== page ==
Philip Charlton: What you’re talking about has always been the responsibility of the service provider (the contractor that’s going to hire the tree worker). Is the utility seeing a difference in the training?
Annie Rafferty: The beauty of this program is a “we.” There’s no “I” in an individual college or an individual utility contractor. What is most impressive about this program is we built a foundation with 6, 7, 8 utility contractors engaged. It’s a very competitive environment when it comes to utility contractors (i.e., who gets to perform work in particular areas). And they’re all together, often in a classroom together, serving and developing that trainee.
What’s important about that is, from the owners of the company, there are continual questions from the utility contractors. “Annie, what do you need? How can we help you? What else can we be doing to grow this program?”
We have such a strong foundation with these skills training sessions. It’s important that we sustain that. And that was one of our goals. Our goals were to attract, train, retain, and sustain. So very clear and simple. They’re all engaged around that. It’s an ongoing conversation and not something that anybody was willing to sit a book on the shelf and say, “oh, that was a really great program we did back in the day.”
And remember, we had everybody involved. It’s a lean-in approach, and continual process improvement. We’re building on that from the utility contractor and from a Pacific Gas and Electric, Southern California Edison, and San Diego Gas and Electric perspective. They attend our graduations. They see the individuals meet and achieve their milestones. We’ve been able to leverage Zoom to be able to include our national and state partners, including legislative, curious individuals about the program.
From Pacific Gas and Electric, somebody asked me the question, “Well, what else do you need from PG&E?” I was kind of taken aback and I said, “I can tell you that PG&E has been, between weekly involvement and graduation, involved.”
Continuous Improvement and Outcomes
How are we continually looking to improve and see more graduates come out of this class? Bring diversity with females? We have a consistent 12–13% female population attending classes and it’s so exciting. What I have found we’re really grateful for is that PG&E didn’t say, “Here’s your funding. Good luck colleges. We believe in you,” and give us like a cheerleader, pompon kind of speech.
What has been important is that they’ve paid attention to the outcomes. The investment wasn’t just a nice to have. This is a need to have and it’s the future. We’re learning, especially from folks like you (Phil) and Larry who have been in the industry for a long time, it’s consistency and how one was trained.
Back to the science and the art of training. If you look at that from a data perspective, that skill would’ve been trained in slightly different ways: a little bit about whatever that individual brought to that learner at the moment. What’s most important is being able to have that consistent delivery across, across the map.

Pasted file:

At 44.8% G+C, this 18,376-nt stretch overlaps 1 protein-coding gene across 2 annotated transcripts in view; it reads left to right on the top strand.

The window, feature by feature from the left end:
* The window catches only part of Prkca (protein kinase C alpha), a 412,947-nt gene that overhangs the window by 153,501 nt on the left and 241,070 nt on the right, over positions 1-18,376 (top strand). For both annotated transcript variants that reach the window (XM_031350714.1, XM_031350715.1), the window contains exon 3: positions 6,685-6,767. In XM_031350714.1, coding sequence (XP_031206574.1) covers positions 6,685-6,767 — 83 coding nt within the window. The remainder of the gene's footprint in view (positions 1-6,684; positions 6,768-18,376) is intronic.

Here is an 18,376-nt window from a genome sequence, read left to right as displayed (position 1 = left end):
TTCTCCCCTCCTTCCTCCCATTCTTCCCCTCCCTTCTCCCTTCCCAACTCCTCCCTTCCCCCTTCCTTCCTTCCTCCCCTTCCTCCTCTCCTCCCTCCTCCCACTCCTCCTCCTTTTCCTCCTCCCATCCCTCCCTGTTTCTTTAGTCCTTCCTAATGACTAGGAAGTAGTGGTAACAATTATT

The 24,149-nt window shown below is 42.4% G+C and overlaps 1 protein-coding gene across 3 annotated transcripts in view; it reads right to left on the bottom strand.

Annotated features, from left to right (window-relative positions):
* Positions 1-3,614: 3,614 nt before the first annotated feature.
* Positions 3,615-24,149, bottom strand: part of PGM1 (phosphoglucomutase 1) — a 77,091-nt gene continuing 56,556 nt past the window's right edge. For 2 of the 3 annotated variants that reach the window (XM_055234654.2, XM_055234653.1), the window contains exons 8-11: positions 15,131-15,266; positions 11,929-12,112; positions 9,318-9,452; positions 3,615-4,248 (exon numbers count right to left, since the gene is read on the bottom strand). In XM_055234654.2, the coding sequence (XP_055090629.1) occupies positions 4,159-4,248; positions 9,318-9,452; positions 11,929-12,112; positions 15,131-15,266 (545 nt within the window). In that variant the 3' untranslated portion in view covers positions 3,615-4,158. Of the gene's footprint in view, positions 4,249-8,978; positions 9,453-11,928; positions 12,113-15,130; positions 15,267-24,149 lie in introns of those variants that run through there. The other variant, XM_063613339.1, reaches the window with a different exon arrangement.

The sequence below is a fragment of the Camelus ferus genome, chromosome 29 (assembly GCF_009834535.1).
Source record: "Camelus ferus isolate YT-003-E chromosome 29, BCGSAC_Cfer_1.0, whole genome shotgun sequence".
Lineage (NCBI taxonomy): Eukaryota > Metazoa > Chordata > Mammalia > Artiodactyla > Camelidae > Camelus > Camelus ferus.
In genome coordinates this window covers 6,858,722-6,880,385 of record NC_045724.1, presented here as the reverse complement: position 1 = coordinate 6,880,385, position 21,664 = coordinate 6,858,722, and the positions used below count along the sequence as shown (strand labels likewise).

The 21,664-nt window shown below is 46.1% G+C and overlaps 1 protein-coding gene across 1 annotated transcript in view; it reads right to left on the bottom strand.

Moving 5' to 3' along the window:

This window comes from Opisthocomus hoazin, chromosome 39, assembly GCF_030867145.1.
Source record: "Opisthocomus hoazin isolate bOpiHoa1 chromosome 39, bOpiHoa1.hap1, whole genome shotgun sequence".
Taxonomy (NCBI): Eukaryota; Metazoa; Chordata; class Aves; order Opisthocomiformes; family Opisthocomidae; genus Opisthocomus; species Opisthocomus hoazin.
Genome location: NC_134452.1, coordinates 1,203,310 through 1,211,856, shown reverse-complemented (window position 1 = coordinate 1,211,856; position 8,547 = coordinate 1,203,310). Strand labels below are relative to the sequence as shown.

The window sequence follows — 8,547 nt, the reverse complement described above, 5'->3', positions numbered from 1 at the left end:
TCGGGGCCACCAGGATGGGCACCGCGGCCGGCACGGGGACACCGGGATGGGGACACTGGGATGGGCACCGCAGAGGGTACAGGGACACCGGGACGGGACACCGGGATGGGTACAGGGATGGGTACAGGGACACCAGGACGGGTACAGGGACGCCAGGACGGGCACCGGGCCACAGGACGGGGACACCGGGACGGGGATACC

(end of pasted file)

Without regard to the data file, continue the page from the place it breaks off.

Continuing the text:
And the utilities have leaned into that with excitement. They see that they too matter, and the professionalism of the career integrated in a technical education program. It’s currently a fee-based, contract education project and program here within the college.
Long-term Program Vision
The long-term vision is that someone young can see the program when they look at #outdoorcareers. What does that look like? They could get into the US Forest Service, they could get into Cal Fire, they could get involved with a, a local fire council. But there’s this utility arborist job that was kind of hidden behind door number two. And that visibility that PG&E has invested in is what’s most important for people not knowing about this as a job or a career.
Tejpal Singh: You hit it on the head. It feels like not just in California, but as you move across the US, not a lot of people know that this is an actual path and it’s an important path. It’s one that’s growing, and there are a lot of technical elements to it.
The fact that you are taking on that responsibility of education and training, we don’t see enough of it. Hopefully you have kicked off something that’s going to trickle across the US, as well.
What are a handful of things that you see as bogies right now? Some of the challenges? Sounds like you have good partners, you have funding, but what are some of your concerns or risks that you’re dealing with as you continue to work through this program?
Long-term Career Paths
Annie Rafferty: One of the educational opportunities that we have is that, at the colleges, we don’t only produce a pipeline of a new workers but a career path.
In the unit I’m responsible for in UpSkill California, 95% of our work (besides this project) is working with an employer to determine a career pathway for the worker that is a relationship with the employer. How to progress that individual either from a technical skill or a leadership skill.